A black mirror is a very helpful device when it comes to being able to distinguish values on a form. Historically, the black mirror was an object used by landscape painters to simplify the values in a scene. It was a convex, pocket-sized, blackened mirror called a Claude glass, after artist Claude Lorraine. You can see the effects created by this little gem here on the PetaPixel website. I first read of the black mirror on an atelier student's blog. It's been so long, I can't remember her name.
A black mirror reduces the values of the scene it reflects and makes it easier to discern the distinct light and dark values when drawing or painting them. This is especially useful on colored objects where the values may be hard to see with the naked eye. You can test this by looking at your cell phone screen when it's turned off. See the distinct areas of light and dark in your face? Now, look in a regular mirror. Those lights and darks may not be quite as obvious.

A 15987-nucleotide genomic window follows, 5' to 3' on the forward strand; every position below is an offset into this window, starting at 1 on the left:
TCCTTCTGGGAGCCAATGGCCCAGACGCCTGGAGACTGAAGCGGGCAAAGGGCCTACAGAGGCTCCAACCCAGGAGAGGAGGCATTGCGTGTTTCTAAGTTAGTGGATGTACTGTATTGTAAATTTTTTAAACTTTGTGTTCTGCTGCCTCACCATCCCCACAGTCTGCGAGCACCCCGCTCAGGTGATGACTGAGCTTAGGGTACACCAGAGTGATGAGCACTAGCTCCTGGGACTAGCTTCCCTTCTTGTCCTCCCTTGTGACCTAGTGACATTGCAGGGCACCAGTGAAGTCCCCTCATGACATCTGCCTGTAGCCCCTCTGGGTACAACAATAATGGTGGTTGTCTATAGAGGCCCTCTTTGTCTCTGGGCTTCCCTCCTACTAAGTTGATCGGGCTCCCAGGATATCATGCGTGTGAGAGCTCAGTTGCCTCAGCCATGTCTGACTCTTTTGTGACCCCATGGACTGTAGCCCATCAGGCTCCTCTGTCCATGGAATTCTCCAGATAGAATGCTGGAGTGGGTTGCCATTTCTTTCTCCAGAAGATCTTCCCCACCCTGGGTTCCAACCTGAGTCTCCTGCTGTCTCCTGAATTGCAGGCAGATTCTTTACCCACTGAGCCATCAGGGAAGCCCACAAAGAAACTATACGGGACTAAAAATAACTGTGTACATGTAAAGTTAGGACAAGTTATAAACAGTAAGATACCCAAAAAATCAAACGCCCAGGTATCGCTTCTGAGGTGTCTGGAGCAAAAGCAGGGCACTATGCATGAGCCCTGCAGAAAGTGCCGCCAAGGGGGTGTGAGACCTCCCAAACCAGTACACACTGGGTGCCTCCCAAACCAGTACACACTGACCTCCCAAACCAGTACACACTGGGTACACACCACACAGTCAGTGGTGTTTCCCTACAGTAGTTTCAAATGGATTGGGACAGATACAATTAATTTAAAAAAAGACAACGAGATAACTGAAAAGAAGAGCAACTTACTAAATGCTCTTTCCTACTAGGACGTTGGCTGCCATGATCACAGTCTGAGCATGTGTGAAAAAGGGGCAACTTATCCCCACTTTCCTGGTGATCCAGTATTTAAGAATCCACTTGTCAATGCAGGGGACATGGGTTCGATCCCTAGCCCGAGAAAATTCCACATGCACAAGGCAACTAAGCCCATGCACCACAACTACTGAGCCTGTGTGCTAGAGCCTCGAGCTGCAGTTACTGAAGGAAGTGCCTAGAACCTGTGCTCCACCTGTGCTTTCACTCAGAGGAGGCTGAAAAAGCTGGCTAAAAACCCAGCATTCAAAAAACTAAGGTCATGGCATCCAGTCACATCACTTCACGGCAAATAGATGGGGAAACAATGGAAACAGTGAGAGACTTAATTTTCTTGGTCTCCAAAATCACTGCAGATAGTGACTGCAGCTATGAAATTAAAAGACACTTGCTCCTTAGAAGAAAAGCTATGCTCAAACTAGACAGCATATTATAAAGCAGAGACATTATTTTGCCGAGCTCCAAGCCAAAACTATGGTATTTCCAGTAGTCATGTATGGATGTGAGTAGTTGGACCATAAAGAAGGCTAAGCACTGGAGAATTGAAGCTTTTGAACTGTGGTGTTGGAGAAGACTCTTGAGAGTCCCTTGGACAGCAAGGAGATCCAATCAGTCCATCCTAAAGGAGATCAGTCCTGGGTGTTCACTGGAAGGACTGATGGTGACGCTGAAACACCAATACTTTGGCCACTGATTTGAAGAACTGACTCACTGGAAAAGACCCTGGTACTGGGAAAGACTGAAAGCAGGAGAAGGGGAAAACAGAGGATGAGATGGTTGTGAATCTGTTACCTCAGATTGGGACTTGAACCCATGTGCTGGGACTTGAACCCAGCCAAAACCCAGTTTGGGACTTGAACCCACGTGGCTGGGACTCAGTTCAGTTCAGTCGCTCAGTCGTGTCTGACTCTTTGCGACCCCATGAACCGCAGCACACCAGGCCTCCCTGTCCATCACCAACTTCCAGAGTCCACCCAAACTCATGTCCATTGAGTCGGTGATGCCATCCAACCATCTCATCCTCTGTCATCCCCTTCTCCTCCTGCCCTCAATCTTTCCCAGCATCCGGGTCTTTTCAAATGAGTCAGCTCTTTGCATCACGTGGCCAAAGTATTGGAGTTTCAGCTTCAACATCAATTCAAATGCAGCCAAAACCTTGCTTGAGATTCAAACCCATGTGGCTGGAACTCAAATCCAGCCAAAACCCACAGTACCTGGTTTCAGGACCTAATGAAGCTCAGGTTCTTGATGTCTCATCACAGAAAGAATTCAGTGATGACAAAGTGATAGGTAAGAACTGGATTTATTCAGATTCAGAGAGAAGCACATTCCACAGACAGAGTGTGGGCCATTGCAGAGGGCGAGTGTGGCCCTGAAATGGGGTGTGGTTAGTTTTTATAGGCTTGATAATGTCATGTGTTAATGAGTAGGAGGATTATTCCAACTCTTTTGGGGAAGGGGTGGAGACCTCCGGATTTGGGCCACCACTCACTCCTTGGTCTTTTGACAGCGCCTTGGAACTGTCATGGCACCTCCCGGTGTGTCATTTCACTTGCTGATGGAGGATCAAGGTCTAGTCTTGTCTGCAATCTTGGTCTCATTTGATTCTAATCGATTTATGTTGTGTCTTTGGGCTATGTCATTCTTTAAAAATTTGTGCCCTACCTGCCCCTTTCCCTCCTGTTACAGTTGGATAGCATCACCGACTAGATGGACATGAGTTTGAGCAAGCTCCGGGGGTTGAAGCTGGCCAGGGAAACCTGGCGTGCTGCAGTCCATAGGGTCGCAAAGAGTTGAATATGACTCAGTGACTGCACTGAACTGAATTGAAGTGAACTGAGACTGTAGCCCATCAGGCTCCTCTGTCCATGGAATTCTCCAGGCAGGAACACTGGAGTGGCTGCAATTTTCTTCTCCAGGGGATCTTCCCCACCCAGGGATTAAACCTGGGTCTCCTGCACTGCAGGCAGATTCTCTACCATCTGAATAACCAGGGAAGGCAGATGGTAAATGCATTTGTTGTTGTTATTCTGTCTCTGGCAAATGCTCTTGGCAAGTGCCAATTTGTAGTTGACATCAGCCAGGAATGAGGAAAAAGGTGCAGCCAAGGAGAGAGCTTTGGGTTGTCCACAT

Some people paint the backside of a piece of glass black to make a black mirror. This is a good way to make it, but I found an easier, safer way and it works great. Simply frame a piece of very black paper in a picture frame with glass in it. The frame gives you something to hold on to and protects your hand from the glass. I used an 8 x 10 inch frame, because that's what I had lying around at the time. There is no need for it to be that big. You can use any size frame you want.
Here's a picture of the balls I set up to paint as reflected in the black mirror. I was having a lot of trouble seeing the distinct shadow forms on the balls, but using the black mirror really makes them stand out.